Op-Ed: Forget history. Forget safety. The Supreme Court prizes unfettered gun rights above all else
After the recent mass shootings in Uvalde, Texas, and Buffalo, N.Y., and so many other places, it is deeply distressing that the Supreme Court on Thursday dramatically expanded gun rights and limited the ability of the government to prevent gun violence.
In a 6-3 decision, written by Justice Clarence Thomas, the court declared unconstitutional a New York law that limited the ability to have concealed weapons in public. The decision is, by far, the most expansive reading of the 2nd Amendment in American history, and its approach will put countless laws regulating firearms in serious jeopardy.
The case, New York State Rifle and Pistol Assn. vs. Bruen, involved a New York law adopted in 1911 that prohibits having concealed weapons in public without a permit. Under the law, a person can obtain a concealed weapons permit only by demonstrating “a special need for self-protection.” California has a similar law that requires a permit for possessing a concealed weapon. Getting such a license requires, among other things, showing that having a concealed weapon is necessary because the person or a family member is in danger. These laws recognize that concealed weapons in public pose a grave danger, including to law enforcement officers.
The court, splitting along ideological lines, declared the New York law to violate the 2nd Amendment, which says: “A well regulated Militia, being necessary to the security of a free State, the right of the people to keep and bear Arms, shall not be infringed.”
From 1791 until 2008, the Supreme Court never once declared unconstitutional any law — federal, state, or local — as violating the 2nd Amendment. In the handful of cases about gun rights, the court declared that the amendment addressed only the right to have guns for militia service.
In June 2008, the court for the first time declared a gun regulation unconstitutional in striking down a District of Columbia ordinance that prohibited possession of handguns. Justice Antonin Scalia, writing for the court in a 5-4 decision, stated that the 2nd Amendment protects the right of people to have guns in their homes for the sake of security. The decision went no further than that.
On Thursday, the court decided that the 2nd Amendment — after more than 230 years of interpretation — now contains the right to carry a concealed gun outside the home, and that any requirement to show need is unconstitutional.
This expansive ruling now puts countless other gun regulations in jeopardy, including laws that have been in place since the 1800s. Thomas’ opinion ignored or discounted all constitutional analysis and historical evidence about the 2nd Amendment prior to the 2008 decision. His reasoning was blinkered to 1791: “Only if a firearm regulation is consistent with this Nation’s historical tradition may a court conclude that the individual’s conduct falls outside the Second Amendment’s ‘unqualified command.’”
Worse, his decision makes this right nearly absolute — without balancing the state’s compelling interest in maintaining such a regulation, such as protecting public safety.
For other constitutional rights, such as freedom of speech or the right to privacy, a government action is constitutional if it is shown to be necessary to achieve a compelling purpose. Yet the conservatives on the court now expressly reject that approach for the 2nd Amendment, providing far more protection for this right than virtually all other rights in the Constitution.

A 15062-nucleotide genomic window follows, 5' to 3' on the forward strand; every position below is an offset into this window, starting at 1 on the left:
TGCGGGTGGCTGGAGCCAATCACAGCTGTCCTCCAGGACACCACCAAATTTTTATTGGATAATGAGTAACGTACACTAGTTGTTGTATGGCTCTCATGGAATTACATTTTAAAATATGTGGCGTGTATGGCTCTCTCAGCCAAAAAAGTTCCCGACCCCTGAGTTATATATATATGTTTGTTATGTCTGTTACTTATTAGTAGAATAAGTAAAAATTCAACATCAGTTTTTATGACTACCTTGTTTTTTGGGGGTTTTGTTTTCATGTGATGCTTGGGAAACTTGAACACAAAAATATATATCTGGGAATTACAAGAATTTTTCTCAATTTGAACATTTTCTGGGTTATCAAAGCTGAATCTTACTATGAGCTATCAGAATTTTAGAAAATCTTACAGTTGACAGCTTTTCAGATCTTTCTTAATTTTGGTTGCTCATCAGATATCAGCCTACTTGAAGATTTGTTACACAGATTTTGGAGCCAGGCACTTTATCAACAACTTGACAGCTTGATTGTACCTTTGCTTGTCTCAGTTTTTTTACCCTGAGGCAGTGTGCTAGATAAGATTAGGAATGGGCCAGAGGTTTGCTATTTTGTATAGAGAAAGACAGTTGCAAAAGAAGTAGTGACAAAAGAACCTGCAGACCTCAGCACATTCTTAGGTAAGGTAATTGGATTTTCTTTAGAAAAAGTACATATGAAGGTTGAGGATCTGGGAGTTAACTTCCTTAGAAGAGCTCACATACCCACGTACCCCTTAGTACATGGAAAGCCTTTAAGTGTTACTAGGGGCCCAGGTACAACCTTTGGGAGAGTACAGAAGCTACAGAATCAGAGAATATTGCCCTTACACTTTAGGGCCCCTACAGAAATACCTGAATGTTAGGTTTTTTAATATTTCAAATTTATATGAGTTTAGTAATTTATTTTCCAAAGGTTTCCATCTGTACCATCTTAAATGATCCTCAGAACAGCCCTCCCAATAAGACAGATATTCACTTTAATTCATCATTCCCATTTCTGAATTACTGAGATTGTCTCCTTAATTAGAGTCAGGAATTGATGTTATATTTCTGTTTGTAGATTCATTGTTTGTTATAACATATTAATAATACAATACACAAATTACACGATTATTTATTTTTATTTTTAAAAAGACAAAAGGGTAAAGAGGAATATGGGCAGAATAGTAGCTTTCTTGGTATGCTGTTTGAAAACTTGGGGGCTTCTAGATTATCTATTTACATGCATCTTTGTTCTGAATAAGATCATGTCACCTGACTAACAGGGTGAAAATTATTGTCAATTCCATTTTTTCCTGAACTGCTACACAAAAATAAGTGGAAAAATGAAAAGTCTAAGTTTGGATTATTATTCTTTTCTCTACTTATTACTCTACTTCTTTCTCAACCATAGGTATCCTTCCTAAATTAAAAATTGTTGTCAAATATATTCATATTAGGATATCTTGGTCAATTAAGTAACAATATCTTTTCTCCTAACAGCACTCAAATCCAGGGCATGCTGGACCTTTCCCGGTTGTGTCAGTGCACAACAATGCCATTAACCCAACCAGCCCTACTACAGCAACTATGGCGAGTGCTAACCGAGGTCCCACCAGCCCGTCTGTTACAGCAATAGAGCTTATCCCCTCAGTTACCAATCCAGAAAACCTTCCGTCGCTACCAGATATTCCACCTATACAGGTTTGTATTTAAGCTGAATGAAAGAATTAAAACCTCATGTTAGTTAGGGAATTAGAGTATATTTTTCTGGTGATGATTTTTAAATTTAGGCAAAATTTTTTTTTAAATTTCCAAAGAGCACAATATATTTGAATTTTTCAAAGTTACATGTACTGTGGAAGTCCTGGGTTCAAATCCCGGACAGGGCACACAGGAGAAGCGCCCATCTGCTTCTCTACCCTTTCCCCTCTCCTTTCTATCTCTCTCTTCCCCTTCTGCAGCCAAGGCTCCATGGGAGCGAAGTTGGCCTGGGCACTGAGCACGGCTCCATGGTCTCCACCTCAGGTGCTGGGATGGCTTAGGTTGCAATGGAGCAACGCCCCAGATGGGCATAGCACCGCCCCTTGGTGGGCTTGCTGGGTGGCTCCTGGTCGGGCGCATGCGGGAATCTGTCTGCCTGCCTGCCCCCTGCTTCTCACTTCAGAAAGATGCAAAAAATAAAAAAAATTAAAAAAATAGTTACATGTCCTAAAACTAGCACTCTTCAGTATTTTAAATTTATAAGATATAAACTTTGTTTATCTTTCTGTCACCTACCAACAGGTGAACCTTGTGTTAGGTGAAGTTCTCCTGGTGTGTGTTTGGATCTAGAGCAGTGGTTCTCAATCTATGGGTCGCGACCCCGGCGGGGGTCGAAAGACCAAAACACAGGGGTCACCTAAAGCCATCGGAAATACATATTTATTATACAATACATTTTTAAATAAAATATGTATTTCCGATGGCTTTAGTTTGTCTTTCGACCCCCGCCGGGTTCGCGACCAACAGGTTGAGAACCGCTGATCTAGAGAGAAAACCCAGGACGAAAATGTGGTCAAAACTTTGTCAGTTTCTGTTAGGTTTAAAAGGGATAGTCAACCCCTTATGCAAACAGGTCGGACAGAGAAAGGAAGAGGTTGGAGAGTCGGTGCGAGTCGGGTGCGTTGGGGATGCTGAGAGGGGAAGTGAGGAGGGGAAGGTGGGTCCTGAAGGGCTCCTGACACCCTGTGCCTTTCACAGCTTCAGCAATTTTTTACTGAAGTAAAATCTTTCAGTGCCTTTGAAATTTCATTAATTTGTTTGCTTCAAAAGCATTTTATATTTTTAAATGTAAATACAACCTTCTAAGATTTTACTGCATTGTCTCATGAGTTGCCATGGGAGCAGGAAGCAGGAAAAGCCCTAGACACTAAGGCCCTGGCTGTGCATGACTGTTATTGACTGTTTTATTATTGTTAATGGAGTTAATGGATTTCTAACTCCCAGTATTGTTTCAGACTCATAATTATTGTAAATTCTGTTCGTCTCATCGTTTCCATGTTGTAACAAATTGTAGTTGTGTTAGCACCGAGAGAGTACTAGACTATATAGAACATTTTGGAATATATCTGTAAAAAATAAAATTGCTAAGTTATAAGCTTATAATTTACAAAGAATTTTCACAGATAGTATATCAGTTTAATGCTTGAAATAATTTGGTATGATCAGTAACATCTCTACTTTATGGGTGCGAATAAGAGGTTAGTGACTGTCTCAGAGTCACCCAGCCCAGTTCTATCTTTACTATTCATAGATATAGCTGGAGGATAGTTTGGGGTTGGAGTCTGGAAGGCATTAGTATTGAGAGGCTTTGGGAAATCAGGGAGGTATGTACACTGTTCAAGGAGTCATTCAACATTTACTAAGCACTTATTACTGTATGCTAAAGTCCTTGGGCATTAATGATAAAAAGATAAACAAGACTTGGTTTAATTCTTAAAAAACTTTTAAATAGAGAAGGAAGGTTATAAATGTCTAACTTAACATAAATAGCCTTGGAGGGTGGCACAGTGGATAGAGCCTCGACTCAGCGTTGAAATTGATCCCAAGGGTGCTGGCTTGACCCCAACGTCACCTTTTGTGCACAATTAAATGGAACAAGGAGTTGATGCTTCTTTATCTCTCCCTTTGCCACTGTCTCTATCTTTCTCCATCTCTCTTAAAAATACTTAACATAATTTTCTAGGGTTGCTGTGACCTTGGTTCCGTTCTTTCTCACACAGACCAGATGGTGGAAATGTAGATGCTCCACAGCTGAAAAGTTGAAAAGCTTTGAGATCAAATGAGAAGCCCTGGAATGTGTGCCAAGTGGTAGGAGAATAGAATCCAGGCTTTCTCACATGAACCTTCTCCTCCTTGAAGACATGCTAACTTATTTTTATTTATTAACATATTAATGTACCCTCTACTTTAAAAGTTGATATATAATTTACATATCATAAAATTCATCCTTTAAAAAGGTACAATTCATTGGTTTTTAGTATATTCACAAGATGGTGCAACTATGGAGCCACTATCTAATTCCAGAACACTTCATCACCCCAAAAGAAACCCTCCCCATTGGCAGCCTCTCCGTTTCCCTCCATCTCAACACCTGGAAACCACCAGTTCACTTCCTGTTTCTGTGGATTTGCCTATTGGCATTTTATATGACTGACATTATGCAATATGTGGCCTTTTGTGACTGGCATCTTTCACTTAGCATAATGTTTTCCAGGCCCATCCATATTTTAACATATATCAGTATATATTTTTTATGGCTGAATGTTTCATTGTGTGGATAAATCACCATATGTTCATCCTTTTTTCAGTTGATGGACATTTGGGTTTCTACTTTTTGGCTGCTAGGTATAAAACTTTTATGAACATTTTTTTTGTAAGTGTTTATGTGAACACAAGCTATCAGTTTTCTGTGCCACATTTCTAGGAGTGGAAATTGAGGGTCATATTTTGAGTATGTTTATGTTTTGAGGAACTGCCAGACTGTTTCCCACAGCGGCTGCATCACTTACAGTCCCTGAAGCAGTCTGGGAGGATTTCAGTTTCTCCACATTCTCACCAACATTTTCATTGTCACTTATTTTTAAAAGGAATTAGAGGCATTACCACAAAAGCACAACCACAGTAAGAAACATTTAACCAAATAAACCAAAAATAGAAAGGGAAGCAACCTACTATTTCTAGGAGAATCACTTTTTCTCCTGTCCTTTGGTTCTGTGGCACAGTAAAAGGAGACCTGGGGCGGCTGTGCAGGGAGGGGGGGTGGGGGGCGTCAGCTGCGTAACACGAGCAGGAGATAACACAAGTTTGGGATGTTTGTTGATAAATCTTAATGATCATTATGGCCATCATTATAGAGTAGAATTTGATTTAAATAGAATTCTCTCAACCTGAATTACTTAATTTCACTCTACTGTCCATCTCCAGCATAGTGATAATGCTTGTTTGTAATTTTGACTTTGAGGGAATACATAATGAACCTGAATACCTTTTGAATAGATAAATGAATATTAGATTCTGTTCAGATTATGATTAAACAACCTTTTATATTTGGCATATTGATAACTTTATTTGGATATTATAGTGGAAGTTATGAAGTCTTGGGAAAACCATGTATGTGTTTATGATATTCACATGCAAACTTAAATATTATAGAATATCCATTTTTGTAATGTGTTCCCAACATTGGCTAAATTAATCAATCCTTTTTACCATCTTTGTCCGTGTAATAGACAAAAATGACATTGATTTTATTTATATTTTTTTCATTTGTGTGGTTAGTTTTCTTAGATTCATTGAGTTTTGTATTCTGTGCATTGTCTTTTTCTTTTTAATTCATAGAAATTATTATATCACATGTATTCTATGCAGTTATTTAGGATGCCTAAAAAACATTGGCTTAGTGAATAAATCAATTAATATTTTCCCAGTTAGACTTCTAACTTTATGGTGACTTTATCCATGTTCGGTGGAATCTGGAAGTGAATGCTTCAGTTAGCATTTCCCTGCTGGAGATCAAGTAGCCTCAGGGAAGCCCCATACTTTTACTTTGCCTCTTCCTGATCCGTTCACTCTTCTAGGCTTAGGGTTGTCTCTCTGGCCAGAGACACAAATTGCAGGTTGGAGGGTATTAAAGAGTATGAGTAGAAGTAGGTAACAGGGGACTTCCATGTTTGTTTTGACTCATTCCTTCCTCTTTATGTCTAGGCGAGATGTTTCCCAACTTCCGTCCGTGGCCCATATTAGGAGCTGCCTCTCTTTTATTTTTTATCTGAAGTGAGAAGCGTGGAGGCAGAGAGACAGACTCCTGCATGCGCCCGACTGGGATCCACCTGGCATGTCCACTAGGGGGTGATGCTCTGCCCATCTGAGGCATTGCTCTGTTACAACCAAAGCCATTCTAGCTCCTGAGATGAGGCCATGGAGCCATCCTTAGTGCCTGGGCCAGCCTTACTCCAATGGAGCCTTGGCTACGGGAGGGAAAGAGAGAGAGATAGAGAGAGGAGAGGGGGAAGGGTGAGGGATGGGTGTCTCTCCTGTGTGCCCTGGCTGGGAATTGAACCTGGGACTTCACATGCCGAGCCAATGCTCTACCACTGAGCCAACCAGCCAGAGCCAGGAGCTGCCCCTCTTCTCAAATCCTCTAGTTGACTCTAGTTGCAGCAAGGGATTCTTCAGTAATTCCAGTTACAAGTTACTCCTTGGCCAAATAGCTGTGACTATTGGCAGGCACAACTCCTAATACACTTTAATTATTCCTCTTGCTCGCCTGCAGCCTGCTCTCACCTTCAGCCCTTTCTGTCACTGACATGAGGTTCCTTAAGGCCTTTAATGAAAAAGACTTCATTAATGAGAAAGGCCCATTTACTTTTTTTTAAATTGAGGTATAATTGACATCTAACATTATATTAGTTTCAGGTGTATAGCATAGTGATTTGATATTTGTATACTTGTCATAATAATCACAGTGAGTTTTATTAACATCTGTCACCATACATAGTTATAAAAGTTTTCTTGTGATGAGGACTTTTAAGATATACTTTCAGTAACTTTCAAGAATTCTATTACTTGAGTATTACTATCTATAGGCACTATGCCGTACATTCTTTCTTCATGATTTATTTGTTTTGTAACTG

No constitutional analysis can make sense when it focuses exclusively on history, such as the conditions of 1791 when the 2nd Amendment was adopted, to decide what regulations can be allowed now in a vastly different society. The conservative majority believes that the 2nd Amendment’s protections are not limited to weapons that existed in the 18th century, but that the states’ ability to regulate is restricted to what they could do at that time. Besides, as Justice Stephen G. Breyer lays out in his dissent, there is a long history of government regulation of concealed weapons.
A purely historical focus also ignores contemporary needs. The Thomas opinion pays no attention to the current crisis of gun violence and the public’s compelling interest in regulating concealed weapons, perhaps more now than ever.
As Breyer pointed out in the dissent, “in 2020, 45,222 Americans were killed by firearms .... Since the start of this year (2022), there have been 277 reported mass shootings — an average of more than one per day.” He notes that a study examining the 33 states that adopted laws requiring issuance of concealed weapons permits between 1981 and 2007 found that the “adoption of those laws was associated with a 13%–15% increase in rates of violent crime after 10 years.”
For decades, conservatives professed a desire for judicial restraint. Striking down a century-old New York law and expanding gun rights is stunning judicial activism. At a time when mass shootings make government action to regulate guns imperative, the court has decided that its reading of the Constitution prohibits states from doing what’s necessary to protect their residents from more slaughter.
Erwin Chemerinsky is dean of the UC Berkeley School of Law and a contributing writer to Opinion. He is the author, most recently, of “Presumed Guilty: How the Supreme Court Empowered the Police and Subverted Civil Rights.”
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